Understanding the lingo
CREB® released its regional housing market statistics earlier this week for January, showing the residential housing market is continued to be challenged by energy sector uncertainty. But what does it mean for homeowners?
CREB®Now breaks down the lingo in this week’s “Five Things” feature.
Sales CREB® reported that sales of all housing types in Calgary are down 13 per cent from last January to 763 units. By segment, however, a slightly different story begins to unfold. While sales in the detached market decreased by an identical 13 per cent, the attached sector dropped by just over 10 per cent, while the apartment sector fell by a precipitous 16 per cent. For sellers, this shows which segments are more active than others – keeping in mind that the detached sector still represents nearly two-thirds of all sales activity.
Listings New listings decreased in Calgary by 16 per cent from January 2014 to 2,741 units. Is that a good thing? After all, fewer sales plus fewer listings means more balanced conditions, right? In January, however, the decrease in new listings was not enough to offset the decrease in sales that started early last year. As a result, active inventory was up last month by nearly five per cent to 5,022 units. For buyers, this means more choices and some price advantages. For sellers, this shows how competitive the market is.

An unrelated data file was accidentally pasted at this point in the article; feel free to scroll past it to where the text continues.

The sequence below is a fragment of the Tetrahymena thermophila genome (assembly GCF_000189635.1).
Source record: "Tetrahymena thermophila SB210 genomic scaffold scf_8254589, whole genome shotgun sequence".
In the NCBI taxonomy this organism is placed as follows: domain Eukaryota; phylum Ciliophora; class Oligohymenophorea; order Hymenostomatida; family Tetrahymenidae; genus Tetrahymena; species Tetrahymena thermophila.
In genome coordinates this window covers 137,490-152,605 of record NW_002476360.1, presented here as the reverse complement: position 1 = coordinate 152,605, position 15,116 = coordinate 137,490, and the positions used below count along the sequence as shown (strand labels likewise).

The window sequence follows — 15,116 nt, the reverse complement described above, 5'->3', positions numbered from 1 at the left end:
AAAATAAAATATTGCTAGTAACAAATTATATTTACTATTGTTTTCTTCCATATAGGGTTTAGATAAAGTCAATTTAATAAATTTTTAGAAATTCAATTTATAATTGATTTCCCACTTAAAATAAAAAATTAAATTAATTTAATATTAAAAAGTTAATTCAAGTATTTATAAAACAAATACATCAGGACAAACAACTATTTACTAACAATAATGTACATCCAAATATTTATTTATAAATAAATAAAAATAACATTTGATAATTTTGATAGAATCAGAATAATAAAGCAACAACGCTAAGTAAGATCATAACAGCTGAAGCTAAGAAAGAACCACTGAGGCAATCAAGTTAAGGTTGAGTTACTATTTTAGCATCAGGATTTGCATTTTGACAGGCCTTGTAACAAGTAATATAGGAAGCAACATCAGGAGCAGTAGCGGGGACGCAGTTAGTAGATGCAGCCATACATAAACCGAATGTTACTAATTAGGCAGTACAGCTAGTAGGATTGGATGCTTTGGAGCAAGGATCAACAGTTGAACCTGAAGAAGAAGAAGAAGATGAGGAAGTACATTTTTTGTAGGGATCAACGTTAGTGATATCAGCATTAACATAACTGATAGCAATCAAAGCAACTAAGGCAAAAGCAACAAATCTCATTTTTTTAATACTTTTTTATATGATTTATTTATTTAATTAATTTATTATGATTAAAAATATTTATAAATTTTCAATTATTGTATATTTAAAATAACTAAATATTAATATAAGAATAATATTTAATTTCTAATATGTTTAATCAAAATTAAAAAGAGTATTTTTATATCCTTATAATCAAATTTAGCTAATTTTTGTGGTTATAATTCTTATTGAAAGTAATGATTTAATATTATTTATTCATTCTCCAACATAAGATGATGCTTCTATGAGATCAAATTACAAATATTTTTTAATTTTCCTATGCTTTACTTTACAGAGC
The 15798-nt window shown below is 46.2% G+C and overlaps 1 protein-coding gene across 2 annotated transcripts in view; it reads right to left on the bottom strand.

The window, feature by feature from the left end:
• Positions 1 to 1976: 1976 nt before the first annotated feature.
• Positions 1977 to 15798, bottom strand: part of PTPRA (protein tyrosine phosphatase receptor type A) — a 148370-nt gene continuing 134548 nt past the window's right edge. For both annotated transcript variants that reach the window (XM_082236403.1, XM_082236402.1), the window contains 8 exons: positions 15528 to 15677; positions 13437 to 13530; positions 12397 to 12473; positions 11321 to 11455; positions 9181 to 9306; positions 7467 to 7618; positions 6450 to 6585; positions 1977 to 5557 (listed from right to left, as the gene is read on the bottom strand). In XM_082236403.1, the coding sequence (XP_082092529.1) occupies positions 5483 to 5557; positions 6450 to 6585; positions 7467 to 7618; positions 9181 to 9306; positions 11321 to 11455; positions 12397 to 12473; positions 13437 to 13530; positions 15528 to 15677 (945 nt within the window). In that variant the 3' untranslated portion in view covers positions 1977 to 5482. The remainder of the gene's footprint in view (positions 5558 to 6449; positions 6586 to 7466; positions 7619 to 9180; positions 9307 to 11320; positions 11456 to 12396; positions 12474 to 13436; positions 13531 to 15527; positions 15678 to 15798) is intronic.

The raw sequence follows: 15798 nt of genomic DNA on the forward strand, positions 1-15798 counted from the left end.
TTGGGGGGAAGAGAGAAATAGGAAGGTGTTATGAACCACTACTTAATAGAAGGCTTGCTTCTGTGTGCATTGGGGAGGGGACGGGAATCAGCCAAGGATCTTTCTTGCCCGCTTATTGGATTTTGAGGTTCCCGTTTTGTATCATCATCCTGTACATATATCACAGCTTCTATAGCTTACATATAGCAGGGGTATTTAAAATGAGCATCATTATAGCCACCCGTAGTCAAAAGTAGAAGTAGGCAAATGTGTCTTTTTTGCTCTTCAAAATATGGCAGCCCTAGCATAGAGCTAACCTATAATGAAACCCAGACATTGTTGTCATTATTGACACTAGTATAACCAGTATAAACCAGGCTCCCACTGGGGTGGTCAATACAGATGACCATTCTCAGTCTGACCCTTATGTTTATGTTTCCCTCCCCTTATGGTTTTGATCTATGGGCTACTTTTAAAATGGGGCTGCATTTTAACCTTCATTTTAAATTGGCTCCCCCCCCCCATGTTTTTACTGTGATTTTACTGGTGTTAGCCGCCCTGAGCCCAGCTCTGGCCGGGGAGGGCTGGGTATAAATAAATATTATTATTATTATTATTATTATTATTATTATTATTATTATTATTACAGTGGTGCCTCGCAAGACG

Months of supply Months of supply is the time it would take for the current inventory to sell at the current rate without new inventory coming on the market. It’s calculated by dividing the number of houses currently for sale by the average number of homes sold per month – for Calgary, that worked out to seven in January. A buyers’ market in Calgary is one that generally has over three months of supply for more than three months. Calgary has been over three months since August.
Days on market Days on market represents the average time it takes for a property to sell. In January, it took 50 days, a 21 per cent increase from the same time last year. For sellers, knowing this can help manage expectations on how quickly their homes will sell – keeping in mind that there are variations based on price ranges.
Benchmark price CREB® uses benchmark price because it compares changes in price for the same type of home. Using average price as a barometer of the market can be misleading due to price reductions or shifts in the composition of what’s sold. For January, the benchmark price in Calgary was $447,300, a 3.3 per cent decrease from last year and 1.2 per cent from the previous month. More substantial price declines occurred in the oversupplied apartment market than the detached and attached markets.